The drop off.
So here’s what I did. I leashed Nika to a tree, so she wouldn’t try following me into the river. Then, I took out my rope and secured it to another tree along the bank with a bowline knot-- something I conjured up from the ghost of boy scouts past. I ran the rope’s working end through my Bullpak frame and through my belt. I left the Bullpak sitting on the bank with the dog, and I made my way into the water, holding the rope and balancing myself with the tension.
When I got to the other side of the bank, I pulled the line taut and wrapped it around a tree there until it wouldn’t slip. This finished, I made my way back across the river, again balancing myself with the line. Once back, I unleashed Nika, looped the leash around her chest and snapped it to the rope in front of the Bullpak. Then I shouldered the Bullpak and grabbed the leash and waded back into the river, keeping the dog upstream of my legs. This way water pushed her against me and she was better able to swim.
This picture is after we made it.
I had to cross the river two more times to get my rope back and was soaked from the waist down, but it was worth not dying. Now, somewhere just before these river crossings, I had made up my mind that I was going to march my way out that night, head to this place in Dupuyer before it closed, and order an IPA and a fat steak. This mission became, in my mind, sacred.
But, I soon realized it was not to be. There was no way, with each succeeding crossing, me soaked, nighttime coming on and temps dropping, that I was going to make it. So, I was slightly demoralized, that is, until a great thing happened. God offered up a consolation prize… As I was clomping down the trail with my squishy boots, I found this, an unopened bottle of Glacier Freeze Gatorade, and everything was alright.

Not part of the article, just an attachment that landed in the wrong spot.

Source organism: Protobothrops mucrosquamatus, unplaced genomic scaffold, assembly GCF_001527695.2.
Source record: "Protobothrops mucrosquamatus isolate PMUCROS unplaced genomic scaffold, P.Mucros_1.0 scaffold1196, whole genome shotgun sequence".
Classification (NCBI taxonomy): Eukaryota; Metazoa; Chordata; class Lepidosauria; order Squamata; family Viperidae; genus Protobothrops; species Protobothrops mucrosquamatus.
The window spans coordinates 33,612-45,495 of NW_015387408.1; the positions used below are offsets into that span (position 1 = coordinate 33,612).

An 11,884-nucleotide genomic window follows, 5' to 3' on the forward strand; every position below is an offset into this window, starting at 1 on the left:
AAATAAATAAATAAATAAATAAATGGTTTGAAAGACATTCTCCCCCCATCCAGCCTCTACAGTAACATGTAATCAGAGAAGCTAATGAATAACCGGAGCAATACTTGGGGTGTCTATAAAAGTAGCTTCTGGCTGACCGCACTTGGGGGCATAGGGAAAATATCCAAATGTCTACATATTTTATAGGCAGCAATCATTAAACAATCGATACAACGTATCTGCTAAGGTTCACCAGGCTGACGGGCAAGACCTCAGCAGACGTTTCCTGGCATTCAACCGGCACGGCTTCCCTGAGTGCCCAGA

Right as the sun dipped beneath the mountains, I made the last crossing across Birch Creek. It was wide and fast and perilous, but I was determined to make it, so I didn’t have to get all wet again in the morning. And I did make it. Then, I quickly got a fire going to dry my boots and cooked more rice and beans. Although, it wasn’t an IPA and steak, it was warm and tasted fine, and it was a nice evening besides. I laid my bedroll out under the stars, popped an Aleve, a sleeping pill, and put earplugs in, and I slept until sunrise. That day, I had hiked over twenty miles.
The final day I hike the remaining three miles. The way there, Nika was buoyant, bouncing ahead of me through meadows filled with wildflowers, chasing after every chipmunk. It was a beautiful, sunny day. When we got to my truck though, I opened the jumper seat door and she curled up behind the passenger seat. I collapsed with my gear in the bed and took a breather. Did I have to push the pace like I did and subject myself to such a rigorous experience? No. I could have started earlier the first day and broken up the miles or made it a three day trip. Or I could have dropped some gear from my 50 plus pound pack (though I mostly used it all). Or I could have trained better during the winter, so I was in better shape. Or I could have not gone all at. But I’m glad I did, and I look forward to the next adventure.